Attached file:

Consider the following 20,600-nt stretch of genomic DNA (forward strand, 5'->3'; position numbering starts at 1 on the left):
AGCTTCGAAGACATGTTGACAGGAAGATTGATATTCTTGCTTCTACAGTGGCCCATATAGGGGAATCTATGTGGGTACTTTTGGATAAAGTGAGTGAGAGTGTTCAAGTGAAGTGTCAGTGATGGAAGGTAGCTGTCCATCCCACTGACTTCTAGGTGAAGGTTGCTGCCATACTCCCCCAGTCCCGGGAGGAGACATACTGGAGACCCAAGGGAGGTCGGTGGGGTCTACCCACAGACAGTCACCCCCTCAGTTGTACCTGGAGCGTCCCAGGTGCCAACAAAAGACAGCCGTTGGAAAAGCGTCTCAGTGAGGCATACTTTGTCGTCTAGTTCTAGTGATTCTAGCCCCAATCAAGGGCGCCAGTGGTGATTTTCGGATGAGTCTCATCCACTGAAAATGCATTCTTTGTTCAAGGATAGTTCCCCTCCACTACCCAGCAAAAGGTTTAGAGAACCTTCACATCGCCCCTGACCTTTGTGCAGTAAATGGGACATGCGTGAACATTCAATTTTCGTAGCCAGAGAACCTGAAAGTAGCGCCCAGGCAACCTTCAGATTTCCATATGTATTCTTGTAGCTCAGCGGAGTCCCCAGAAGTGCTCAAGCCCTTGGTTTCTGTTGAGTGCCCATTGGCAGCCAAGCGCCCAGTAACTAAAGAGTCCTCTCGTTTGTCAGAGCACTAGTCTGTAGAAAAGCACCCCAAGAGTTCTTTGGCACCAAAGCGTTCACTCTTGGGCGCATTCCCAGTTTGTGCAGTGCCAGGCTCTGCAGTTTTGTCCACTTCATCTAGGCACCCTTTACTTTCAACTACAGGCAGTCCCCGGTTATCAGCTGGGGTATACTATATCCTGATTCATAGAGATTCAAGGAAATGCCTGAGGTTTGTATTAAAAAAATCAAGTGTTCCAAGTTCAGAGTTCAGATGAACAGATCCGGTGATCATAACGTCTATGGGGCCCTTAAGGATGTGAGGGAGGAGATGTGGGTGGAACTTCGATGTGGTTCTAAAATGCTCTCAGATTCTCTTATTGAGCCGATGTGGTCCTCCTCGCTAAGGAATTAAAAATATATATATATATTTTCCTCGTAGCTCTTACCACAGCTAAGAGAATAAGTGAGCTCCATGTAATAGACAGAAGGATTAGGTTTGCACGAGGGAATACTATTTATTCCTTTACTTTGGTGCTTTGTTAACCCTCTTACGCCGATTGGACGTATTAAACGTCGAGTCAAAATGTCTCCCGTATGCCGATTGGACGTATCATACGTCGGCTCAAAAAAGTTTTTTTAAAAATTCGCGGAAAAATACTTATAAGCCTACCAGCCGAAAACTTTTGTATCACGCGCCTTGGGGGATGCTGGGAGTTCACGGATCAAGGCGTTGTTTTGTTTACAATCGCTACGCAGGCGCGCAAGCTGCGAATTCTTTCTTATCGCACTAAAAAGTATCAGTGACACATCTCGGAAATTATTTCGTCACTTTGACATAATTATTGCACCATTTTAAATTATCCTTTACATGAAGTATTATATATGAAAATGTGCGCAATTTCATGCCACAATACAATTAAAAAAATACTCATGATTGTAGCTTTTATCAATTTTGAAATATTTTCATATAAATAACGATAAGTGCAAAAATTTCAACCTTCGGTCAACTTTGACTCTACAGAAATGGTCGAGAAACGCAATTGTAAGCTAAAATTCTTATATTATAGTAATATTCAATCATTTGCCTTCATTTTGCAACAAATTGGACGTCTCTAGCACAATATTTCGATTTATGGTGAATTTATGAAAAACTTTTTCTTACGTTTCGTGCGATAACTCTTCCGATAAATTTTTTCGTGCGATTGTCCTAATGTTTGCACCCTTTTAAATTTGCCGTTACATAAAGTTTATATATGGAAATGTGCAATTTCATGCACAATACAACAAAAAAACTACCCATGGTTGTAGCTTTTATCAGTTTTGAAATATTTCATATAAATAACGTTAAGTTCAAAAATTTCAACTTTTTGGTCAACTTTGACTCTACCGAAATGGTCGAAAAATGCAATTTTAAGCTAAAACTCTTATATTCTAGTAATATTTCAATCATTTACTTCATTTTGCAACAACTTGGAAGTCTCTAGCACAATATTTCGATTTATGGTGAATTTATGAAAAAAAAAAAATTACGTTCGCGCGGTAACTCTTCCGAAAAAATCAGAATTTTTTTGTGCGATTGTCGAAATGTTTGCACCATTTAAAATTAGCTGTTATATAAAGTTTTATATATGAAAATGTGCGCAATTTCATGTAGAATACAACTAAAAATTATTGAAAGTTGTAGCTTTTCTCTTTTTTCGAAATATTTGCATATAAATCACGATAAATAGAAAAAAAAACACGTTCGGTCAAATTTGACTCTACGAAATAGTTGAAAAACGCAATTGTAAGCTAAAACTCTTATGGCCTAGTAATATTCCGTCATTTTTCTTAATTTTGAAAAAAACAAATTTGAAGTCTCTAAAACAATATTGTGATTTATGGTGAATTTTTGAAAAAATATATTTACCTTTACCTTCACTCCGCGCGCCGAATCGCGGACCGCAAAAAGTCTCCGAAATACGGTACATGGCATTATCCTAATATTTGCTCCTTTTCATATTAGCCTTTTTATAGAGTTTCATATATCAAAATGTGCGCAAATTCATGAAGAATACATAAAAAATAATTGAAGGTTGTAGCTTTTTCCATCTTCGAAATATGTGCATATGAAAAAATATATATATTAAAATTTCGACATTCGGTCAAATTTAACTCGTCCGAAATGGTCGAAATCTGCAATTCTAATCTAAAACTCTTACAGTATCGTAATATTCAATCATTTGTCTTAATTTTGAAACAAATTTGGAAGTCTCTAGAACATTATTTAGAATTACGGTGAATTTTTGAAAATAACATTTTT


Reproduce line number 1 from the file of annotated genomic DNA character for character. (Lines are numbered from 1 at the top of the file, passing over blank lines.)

Consider the following 20,600-nt stretch of genomic DNA (forward strand, 5'->3'; position numbering starts at 1 on the left):